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5 Windows 10 security settings to tweak

Desktop security is crucial, and the default settings of Windows 10 can leave organizations vulnerable. Here are a few changes to ensure that Windows 10 is as secure as possible.

The task of securing desktops is a never-ending one, but IT can start by making a few changes to Windows 10 security settings.

Windows 10 has some great security enhancements, such as Windows Defender and some kernel improvements. If IT pros don't apply a security baseline, however, they risk making their organizations vulnerable to security risks.

Disable telemetry

Microsoft built Windows 10 with numerous telemetry features. With the current state of privacy computing issues, most organizations want to turn off telemetry and for good reason.

On the surface, telemetry is not a bad thing. Microsoft wants to collect diagnostic and feedback data and send it back to developers to make Windows more stable and secure. But it's difficult to determine exactly what Microsoft is collecting and what it is doing with that information.

To disable telemetry in the registry and the scheduled tasks associated with it, IT can run this in PowerShell:

PowerShell code
To disable telemetry in the registry, IT can use PowerShell.

Disable remote desktop

End users won't likely need to connect remotely to their desktops anyway, so IT should disable RDP by default.

Allowing remote desktop connections is often a security hole. The Remote Desktop Protocol (RDP) can be hacked relatively easily, especially if IT doesn't set proper security with a certificate authority. End users won't likely need to connect remotely to their desktops anyway, so IT should disable RDP by default.

IT can turn this off via two avenues: the Windows firewall and the registry. To disable RDP with PowerShell, IT can run the following command:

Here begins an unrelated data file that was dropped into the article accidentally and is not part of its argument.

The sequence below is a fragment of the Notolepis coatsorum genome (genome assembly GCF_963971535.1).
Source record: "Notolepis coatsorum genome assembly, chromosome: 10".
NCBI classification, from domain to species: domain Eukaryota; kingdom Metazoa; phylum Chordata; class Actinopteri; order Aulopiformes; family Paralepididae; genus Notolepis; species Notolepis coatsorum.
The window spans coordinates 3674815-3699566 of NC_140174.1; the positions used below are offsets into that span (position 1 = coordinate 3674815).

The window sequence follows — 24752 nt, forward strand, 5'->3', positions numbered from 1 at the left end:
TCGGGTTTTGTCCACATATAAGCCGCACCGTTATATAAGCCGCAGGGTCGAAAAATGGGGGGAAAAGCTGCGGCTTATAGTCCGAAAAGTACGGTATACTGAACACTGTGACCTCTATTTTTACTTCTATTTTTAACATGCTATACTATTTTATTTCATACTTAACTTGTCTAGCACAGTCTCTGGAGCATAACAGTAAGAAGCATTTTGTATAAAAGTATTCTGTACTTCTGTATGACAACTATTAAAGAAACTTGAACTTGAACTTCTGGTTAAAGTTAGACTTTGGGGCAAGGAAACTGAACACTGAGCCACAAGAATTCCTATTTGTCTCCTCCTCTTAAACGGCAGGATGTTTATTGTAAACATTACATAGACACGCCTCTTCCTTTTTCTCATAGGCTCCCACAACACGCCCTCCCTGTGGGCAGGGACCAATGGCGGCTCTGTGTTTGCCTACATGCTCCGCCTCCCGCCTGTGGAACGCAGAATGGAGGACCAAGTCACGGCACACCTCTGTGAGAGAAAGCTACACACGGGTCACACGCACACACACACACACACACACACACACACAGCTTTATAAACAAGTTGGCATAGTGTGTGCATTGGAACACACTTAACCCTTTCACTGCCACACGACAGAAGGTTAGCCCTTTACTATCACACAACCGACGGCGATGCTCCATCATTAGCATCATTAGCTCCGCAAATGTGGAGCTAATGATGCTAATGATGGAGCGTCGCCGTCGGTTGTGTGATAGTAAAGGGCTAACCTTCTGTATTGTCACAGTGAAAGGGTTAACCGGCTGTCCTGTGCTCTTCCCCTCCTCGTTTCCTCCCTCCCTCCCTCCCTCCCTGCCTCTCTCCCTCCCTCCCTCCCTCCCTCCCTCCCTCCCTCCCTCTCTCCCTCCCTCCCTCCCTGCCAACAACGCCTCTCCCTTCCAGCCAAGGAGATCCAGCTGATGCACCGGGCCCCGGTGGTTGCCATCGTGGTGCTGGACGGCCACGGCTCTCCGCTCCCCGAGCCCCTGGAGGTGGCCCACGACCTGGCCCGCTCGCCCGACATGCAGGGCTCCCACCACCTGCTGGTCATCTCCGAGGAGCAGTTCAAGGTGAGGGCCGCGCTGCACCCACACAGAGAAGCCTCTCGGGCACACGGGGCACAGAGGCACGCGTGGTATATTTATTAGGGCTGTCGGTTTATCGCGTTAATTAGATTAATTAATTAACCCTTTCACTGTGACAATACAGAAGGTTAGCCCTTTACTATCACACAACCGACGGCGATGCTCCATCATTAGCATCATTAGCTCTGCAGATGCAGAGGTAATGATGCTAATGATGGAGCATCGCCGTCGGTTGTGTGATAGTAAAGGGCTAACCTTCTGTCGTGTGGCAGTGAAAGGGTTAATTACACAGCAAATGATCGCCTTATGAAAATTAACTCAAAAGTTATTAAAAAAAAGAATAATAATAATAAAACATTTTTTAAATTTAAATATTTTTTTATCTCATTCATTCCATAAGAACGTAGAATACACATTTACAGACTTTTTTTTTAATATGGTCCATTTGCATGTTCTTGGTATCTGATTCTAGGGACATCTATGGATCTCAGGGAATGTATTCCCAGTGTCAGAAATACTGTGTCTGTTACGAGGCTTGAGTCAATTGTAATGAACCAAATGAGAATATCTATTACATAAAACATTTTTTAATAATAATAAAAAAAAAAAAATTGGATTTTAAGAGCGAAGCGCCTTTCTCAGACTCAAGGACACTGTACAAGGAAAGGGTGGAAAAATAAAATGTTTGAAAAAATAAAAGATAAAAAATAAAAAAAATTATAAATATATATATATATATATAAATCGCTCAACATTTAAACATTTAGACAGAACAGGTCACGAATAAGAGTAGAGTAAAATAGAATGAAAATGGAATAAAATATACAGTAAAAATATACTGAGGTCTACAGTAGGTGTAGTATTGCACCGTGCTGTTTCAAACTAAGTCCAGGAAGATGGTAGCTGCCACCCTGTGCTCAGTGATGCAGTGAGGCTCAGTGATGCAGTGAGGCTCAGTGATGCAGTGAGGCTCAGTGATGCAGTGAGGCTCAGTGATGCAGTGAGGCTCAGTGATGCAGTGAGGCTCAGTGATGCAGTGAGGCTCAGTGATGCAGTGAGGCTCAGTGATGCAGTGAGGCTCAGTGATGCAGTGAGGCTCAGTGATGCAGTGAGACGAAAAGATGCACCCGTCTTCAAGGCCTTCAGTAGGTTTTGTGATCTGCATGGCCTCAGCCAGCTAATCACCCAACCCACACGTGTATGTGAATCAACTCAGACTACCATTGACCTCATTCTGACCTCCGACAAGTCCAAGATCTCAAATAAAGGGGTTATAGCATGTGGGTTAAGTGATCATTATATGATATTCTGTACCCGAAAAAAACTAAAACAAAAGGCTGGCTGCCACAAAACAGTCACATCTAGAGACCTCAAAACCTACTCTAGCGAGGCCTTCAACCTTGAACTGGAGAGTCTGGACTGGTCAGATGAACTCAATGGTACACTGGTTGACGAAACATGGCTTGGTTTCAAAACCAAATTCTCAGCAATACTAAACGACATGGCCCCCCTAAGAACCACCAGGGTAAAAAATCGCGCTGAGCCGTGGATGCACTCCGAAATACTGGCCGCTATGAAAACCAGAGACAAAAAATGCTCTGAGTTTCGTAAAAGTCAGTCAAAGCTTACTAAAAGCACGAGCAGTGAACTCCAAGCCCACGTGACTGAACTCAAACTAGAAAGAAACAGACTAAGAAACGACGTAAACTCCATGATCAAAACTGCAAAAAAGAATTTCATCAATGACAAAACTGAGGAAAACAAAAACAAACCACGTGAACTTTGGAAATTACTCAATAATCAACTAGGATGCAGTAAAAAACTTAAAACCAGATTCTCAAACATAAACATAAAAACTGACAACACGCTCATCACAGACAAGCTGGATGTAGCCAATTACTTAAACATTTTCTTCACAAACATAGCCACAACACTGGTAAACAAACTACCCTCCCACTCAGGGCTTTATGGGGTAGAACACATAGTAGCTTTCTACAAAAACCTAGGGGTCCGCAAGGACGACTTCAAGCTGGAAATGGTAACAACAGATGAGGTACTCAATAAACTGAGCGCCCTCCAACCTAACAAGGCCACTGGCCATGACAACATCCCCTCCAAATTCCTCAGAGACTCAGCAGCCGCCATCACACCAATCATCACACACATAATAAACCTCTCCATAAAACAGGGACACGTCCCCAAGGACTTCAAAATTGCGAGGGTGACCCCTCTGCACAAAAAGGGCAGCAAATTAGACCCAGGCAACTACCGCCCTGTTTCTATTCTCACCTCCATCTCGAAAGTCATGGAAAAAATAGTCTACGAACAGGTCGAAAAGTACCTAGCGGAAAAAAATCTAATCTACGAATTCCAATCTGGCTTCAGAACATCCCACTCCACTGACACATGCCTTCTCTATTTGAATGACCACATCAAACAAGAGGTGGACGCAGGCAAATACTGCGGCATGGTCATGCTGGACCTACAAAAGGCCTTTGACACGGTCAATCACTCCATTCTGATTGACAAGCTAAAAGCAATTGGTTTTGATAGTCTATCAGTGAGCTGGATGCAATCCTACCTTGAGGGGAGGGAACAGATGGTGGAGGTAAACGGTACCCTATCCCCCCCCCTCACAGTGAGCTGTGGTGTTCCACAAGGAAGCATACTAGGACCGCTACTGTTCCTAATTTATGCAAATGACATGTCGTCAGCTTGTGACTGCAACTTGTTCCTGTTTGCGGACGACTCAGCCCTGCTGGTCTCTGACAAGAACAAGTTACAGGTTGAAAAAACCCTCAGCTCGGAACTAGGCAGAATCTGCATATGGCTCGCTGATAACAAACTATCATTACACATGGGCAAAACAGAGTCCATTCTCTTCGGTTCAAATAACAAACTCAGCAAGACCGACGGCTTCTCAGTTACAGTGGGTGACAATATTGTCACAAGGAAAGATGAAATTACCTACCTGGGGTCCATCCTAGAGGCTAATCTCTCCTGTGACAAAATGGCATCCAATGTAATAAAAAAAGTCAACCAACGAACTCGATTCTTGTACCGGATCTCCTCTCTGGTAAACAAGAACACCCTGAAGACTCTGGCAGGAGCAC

Disable-NetFirewallRule -DisplayGroup "Remote Desktop"

To disable in the registry, IT can use the Set-ItemProperty cmdlet:

Set-ItemProperty -Path "HKLM:\System\CurrentControlSet\Control\Terminal Server" -Name "fDenyTSConnections" –Value 1

Use application whitelisting

There are many ways to configure whitelisting on Windows desktops, but it can quickly become complex and hard to maintain. One method is to ensure that executables and dynamic link libraries are only allowed to run in the Program Files folder and in the %WINDIR% directory.

IT can get deeper and exclude certain directories, such as the %TEMP% directory, within these locations as well, but this will at least ensure that executables do not run in a user's profile directory.

Use multi-factor authentication

IT should enable multifactor authentication (MFA) to enhance Windows 10 security settings. Although MFA has vulnerabilities itself, it can also block many security issues, such as phishing and man-in-the-middle attacks.

One product that can help IT implement MFA is Duo Security, which IT can install on multiple OSes. The tool operates MFA through many different applications, such as WordPress, Azure and Dropbox.

IT can also install Duo as a Windows application on a desktop to ensure that users logging on to the desktop have to authenticate with MFA before they gain access.

Disable unnecessary services

Organizations may want to disable certain services from running if they are not using them for a specific reason. For example, the remote registry service allows IT administrators to connect remotely to desktops to view and modify a computer's registry. IT should disable this service and only enable it when necessary.

To disable the remote registry service, simply use Set-Service in PowerShell:

Set-Service -Name RemoteRegistry -StartupType Disabled

Windows 10 Enterprise automatically preinstalls the Xbox app. These services will not start automatically on boot, but IT should still disable them to improve Windows 10 security settings. To do so in PowerShell, IT can use a wildcard for any service starting with Xbox and piping to Set-Service:

Get-Service -DisplayName xbox* | Set-Service -StartupType Disabled

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